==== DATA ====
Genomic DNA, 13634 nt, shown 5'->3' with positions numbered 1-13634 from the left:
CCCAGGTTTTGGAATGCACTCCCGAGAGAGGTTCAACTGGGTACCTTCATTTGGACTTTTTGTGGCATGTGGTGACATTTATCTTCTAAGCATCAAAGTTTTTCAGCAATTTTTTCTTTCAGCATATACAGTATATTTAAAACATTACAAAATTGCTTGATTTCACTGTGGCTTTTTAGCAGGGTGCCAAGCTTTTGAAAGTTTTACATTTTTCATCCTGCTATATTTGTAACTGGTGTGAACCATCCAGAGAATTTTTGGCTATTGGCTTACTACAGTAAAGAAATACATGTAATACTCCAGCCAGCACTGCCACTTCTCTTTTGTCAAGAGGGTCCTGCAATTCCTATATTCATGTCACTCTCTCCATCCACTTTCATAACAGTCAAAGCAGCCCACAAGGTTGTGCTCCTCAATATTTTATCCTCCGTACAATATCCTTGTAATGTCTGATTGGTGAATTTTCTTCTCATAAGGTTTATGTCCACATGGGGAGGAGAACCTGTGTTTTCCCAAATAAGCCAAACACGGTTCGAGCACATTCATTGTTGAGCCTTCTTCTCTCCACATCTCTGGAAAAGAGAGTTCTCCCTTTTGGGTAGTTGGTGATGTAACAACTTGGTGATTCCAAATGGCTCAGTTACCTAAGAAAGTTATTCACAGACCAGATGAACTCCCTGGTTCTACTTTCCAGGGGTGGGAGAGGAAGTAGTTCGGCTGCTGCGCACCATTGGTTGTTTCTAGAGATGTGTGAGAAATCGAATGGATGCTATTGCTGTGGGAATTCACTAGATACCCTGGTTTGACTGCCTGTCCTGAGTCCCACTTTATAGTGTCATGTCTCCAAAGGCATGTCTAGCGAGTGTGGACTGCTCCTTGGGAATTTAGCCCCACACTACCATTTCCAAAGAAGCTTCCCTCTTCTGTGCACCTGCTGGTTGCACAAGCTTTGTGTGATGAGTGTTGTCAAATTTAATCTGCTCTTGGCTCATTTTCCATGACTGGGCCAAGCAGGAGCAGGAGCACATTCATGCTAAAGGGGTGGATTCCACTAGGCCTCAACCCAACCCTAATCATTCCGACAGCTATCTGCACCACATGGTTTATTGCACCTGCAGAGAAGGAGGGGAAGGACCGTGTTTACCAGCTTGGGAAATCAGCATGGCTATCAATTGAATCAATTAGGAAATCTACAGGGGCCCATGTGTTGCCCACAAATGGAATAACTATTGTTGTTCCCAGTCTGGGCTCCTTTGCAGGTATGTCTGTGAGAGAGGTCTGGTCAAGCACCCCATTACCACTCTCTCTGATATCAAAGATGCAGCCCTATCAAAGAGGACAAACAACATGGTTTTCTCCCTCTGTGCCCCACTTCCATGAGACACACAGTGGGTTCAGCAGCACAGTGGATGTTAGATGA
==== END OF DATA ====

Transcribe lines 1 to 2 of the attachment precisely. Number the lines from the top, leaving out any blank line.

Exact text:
Genomic DNA, 13634 nt, shown 5'->3' with positions numbered 1-13634 from the left:
CCCAGGTTTTGGAATGCACTCCCGAGAGAGGTTCAACTGGGTACCTTCATTTGGACTTTTTGTGGCATGTGGTGACATTTATCTTCTAAGCATCAAAGTTTTTCAGCAATTTTTTCTTTCAGCATATACAGTATATTTAAAACATTACAAAATTGCTTGATTTCACTGTGGCTTTTTAGCAGGGTGCCAAGCTTTTGAAAGTTTTACATTTTTCATCCTGCTATATTTGTAACTGGTGTGAACCATCCAGAGAATTTTTGGCTATTGGCTTACTACAGTAAAGAAATACATGTAATACTCCAGCCAGCACTGCCACTTCTCTTTTGTCAAGAGGGTCCTGCAATTCCTATATTCATGTCACTCTCTCCATCCACTTTCATAACAGTCAAAGCAGCCCACAAGGTTGTGCTCCTCAATATTTTATCCTCCGTACAATATCCTTGTAATGTCTGATTGGTGAATTTTCTTCTCATAAGGTTTATGTCCACATGGGGAGGAGAACCTGTGTTTTCCCAAATAAGCCAAACACGGTTCGAGCACATTCATTGTTGAGCCTTCTTCTCTCCACATCTCTGGAAAAGAGAGTTCTCCCTTTTGGGTAGTTGGTGATGTAACAACTTGGTGATTCCAAATGGCTCAGTTACCTAAGAAAGTTATTCACAGACCAGATGAACTCCCTGGTTCTACTTTCCAGGGGTGGGAGAGGAAGTAGTTCGGCTGCTGCGCACCATTGGTTGTTTCTAGAGATGTGTGAGAAATCGAATGGATGCTATTGCTGTGGGAATTCACTAGATACCCTGGTTTGACTGCCTGTCCTGAGTCCCACTTTATAGTGTCATGTCTCCAAAGGCATGTCTAGCGAGTGTGGACTGCTCCTTGGGAATTTAGCCCCACACTACCATTTCCAAAGAAGCTTCCCTCTTCTGTGCACCTGCTGGTTGCACAAGCTTTGTGTGATGAGTGTTGTCAAATTTAATCTGCTCTTGGCTCATTTTCCATGACTGGGCCAAGCAGGAGCAGGAGCACATTCATGCTAAAGGGGTGGATTCCACTAGGCCTCAACCCAACCCTAATCATTCCGACAGCTATCTGCACCACATGGTTTATTGCACCTGCAGAGAAGGAGGGGAAGGACCGTGTTTACCAGCTTGGGAAATCAGCATGGCTATCAATTGAATCAATTAGGAAATCTACAGGGGCCCATGTGTTGCCCACAAATGGAATAACTATTGTTGTTCCCAGTCTGGGCTCCTTTGCAGGTATGTCTGTGAGAGAGGTCTGGTCAAGCACCCCATTACCACTCTCTCTGATATCAAAGATGCAGCCCTATCAAAGAGGACAAACAACATGGTTTTCTCCCTCTGTGCCCCACTTCCATGAGACACACAGTGGGTTCAGCAGCACAGTGGATGTTAGATGA